As Covid fatigue takes hold over many of us, I am sharing a recent gem uncovered by a new dataset from the UK; the benefits of Free-Writing. The good news comes from a sample of high school leavers, who had repeatedly ‘failed’ English as a subject.
Nevertheless, with the support of daily free-writing practice, a method that wasn’t judged by teachers, the young adults claimed to have markedly improved idea generation and access to a wider vocabulary. The most brilliant thing is that these students were self-taught. The teacher facilitated a creative space, and a creative process, however everything else was testament to the creative process of every individual.
This recent data highlights the success of journaling for young adults; however, this article identifies journaling as a tool for all age groups and will give some tips for ‘how-to’ make this happen in your household.
Free-Writing otherwise known as Journaling is a simple and effective way of manifesting personal growth. Over the last decade many psychological studies have shown that free, creative writing can reduce anxiety, increase well-being, and increase self-efficacy.
I spoke with local business coach Sabrina Weber who has been using journaling for the last four years. Sabrina explained how the journaling process supports her to manifest her inner wisdom and spirituality. She described to me working past ‘mind chatter’ to find a place to have a conversation with ourselves. We spoke about the more traditional practice of keeping a diary, an old-fashioned pastime. However, the process of giving ‘mind-space’ may have also been lost in the process of diminishing the diary. Journaling, however, provides a daily reflective space, it can be used by everyone, it is simple, it is almost completely free, and it can be transported.
Most of us will be adapting our approach to summer this year. I urge you to find time for journaling and make it a daily practice. For those of us with young children, you can ignite this process by establishing a daily scrap-booking practice. This is particularly fruitful if parents/Kaiako gather a selection of cuttings ahead of time. You can make pages of the scrapbook with recycled paper and bind it with string. Newspapers and magazines can form the basis of your cuttings making the process free of charge and environmentally sound.
Older children can leave devices at home (parents included!) and head outdoors with pen and paper, making a mental and physical space for creative reflection. Summer is for dreaming, resting, unwinding, relaxing – add a little journaling this year; it will do you the world of good.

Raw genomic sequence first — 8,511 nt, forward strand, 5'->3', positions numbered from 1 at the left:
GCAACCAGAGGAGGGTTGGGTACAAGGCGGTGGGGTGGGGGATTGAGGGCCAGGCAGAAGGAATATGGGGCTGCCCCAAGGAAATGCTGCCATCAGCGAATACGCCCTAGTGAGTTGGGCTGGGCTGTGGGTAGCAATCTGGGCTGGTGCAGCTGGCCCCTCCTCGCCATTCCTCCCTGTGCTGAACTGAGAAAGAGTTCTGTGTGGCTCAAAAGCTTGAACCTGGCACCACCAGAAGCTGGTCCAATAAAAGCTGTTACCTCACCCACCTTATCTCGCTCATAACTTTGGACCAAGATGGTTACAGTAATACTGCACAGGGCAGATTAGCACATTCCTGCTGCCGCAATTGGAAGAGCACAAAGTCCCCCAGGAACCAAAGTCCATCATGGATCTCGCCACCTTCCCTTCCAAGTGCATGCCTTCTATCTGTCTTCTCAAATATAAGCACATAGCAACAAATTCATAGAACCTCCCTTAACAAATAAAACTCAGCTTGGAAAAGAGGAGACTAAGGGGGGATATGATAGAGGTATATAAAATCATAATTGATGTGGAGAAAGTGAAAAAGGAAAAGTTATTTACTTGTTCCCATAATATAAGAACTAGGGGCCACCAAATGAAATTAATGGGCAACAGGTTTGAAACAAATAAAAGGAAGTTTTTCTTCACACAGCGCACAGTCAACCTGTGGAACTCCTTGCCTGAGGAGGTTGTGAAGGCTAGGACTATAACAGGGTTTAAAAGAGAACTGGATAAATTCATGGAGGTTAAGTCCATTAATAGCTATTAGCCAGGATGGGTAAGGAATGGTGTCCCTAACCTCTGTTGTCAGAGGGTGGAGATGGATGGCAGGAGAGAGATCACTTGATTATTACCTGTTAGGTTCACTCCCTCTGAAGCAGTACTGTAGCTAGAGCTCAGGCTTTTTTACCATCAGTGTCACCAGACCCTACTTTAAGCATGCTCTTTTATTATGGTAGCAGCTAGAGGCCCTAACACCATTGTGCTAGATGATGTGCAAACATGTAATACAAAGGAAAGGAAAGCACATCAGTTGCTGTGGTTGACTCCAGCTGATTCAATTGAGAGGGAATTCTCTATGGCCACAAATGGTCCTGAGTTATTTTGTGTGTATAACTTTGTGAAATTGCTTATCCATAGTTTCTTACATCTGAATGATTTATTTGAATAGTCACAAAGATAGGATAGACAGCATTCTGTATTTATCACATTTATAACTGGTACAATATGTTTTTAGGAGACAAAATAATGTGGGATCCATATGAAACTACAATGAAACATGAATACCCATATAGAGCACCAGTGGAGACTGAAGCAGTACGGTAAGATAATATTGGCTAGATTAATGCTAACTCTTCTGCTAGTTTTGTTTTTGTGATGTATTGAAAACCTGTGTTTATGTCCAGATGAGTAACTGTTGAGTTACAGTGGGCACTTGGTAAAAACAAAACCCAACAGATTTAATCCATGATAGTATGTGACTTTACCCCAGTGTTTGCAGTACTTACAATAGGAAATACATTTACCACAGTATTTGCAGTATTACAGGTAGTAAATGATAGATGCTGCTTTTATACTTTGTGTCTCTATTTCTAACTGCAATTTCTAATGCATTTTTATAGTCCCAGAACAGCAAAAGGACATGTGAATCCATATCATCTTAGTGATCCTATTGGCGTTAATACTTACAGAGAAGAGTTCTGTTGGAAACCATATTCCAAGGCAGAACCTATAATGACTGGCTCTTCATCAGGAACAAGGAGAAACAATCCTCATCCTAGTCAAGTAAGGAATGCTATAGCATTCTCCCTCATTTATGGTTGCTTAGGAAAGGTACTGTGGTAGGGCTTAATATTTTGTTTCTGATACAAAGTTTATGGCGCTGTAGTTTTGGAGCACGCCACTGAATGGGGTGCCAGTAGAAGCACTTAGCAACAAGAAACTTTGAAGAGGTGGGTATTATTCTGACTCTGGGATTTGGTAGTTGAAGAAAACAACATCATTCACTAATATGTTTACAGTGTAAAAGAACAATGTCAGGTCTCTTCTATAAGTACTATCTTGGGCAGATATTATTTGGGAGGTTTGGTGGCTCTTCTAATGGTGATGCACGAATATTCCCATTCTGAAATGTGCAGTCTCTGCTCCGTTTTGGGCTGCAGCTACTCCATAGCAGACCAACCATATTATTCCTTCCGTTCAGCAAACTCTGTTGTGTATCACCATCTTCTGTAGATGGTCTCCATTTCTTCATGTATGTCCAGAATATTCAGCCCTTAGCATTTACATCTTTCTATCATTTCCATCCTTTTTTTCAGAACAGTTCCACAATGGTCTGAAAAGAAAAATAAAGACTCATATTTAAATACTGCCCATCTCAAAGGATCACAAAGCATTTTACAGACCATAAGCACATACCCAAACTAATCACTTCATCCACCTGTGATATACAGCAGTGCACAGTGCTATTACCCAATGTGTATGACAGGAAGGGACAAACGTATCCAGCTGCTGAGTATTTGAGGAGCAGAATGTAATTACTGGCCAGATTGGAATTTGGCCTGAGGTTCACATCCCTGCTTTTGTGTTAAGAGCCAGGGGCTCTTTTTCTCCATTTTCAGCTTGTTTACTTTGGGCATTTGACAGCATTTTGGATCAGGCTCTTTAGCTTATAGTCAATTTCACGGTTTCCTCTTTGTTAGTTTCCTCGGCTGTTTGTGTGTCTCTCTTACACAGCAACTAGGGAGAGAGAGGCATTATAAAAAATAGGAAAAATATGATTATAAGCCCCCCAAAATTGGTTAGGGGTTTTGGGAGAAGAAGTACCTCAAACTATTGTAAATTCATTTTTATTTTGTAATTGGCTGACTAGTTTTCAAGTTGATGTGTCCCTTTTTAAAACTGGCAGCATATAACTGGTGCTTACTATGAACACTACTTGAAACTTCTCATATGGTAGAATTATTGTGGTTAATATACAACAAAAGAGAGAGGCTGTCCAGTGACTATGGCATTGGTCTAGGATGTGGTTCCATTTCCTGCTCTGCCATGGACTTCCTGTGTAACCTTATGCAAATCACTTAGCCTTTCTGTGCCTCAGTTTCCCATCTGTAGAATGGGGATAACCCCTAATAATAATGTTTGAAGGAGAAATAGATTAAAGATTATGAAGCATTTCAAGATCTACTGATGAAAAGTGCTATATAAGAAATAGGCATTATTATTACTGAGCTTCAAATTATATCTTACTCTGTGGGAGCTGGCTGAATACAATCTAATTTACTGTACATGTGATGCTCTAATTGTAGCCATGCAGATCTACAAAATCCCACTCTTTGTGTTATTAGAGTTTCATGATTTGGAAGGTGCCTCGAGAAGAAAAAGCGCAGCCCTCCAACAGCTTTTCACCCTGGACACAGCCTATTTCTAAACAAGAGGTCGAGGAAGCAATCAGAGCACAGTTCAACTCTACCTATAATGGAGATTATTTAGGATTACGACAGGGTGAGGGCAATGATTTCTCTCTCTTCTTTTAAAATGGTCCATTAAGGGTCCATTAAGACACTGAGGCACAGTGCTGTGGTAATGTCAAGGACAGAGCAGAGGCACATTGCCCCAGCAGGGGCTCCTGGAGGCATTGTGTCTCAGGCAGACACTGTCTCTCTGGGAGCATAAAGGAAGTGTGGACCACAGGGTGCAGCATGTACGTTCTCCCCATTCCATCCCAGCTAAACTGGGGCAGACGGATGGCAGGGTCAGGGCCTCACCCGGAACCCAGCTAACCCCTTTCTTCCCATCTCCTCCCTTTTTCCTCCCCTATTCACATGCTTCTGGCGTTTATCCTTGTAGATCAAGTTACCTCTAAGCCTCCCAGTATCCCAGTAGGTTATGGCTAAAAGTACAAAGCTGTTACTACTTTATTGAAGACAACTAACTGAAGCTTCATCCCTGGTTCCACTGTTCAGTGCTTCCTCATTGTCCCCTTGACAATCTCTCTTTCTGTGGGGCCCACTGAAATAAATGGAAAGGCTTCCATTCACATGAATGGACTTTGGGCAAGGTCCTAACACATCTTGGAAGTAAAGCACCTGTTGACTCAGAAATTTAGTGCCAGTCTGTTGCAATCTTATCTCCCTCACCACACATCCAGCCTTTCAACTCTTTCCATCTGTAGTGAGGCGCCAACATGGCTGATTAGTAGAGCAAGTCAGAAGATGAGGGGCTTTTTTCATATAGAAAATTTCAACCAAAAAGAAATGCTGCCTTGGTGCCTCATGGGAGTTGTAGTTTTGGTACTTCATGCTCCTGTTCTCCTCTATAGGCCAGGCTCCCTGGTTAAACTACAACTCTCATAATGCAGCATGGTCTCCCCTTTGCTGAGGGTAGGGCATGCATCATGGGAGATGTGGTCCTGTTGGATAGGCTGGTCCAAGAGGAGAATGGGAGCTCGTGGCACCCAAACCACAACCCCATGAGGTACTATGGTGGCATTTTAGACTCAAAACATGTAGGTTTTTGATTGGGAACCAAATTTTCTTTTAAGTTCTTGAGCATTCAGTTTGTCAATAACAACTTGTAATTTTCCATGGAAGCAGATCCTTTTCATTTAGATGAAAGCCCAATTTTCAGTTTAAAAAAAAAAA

And for us adults, there are many ways to engage with journaling. Firstly, take advice from Julia Cameron’s ‘The Artists Way’, “It is never too late to explore your creativity”. You can follow the method of Morning Pages and start the day with a ‘brain dump’. Sabrina has coached many Raglan locals through this process, “sit with the first few paragraphs and see what comes next. Once you get that out of the way you will start to tap into the world of feelings. Once we get past the ‘stuff-we-are-trying-not-to-forget’ we can set ourselves up for a calm incentive day, taking away chaos from our mind”.
For Sabrina, journaling is like therapy, “you can ask yourself deep questions and you don’t have to be scared to be vulnerable”. Whilst we were chatting, Sabrina reflected on the recent data I shared with her about the benefits of free writing for young adults, “If I am thinking back to my younger self at school I wish that was a ‘thing’. Since I have been journaling, my English has improved immensely, I am still dyslexic but it has removed my fear, it is much more about the message not the grammar”.
Key features of incorporating journaling into school curriculum include, giving people the gift of words, not grading people on their creative output, empowering people with tools to communicate. It is certainly something all parents can reach towards as a teaching aide whilst home-schooling in this lockdown environment.
Another massive effect of journaling is improved well-being, a finding that has been replicated across social sciences. Sabrina comments on this and explains that journaling, “is giving us the space to sit with our emotions as young adults and as grown-ups. To really reflect on how we are feeling as that’s not always encouraged to speak about. We can create that space for ourselves. And writing with pen and paper rather than the computer. When we write with pen and paper it helps us embed the process into our brain, an extra dimension to bring the words to life in our subconscious mind”.
by Katie Lowes
Check out our chats on Sabrina’s podcast ‘Femme du Soleil’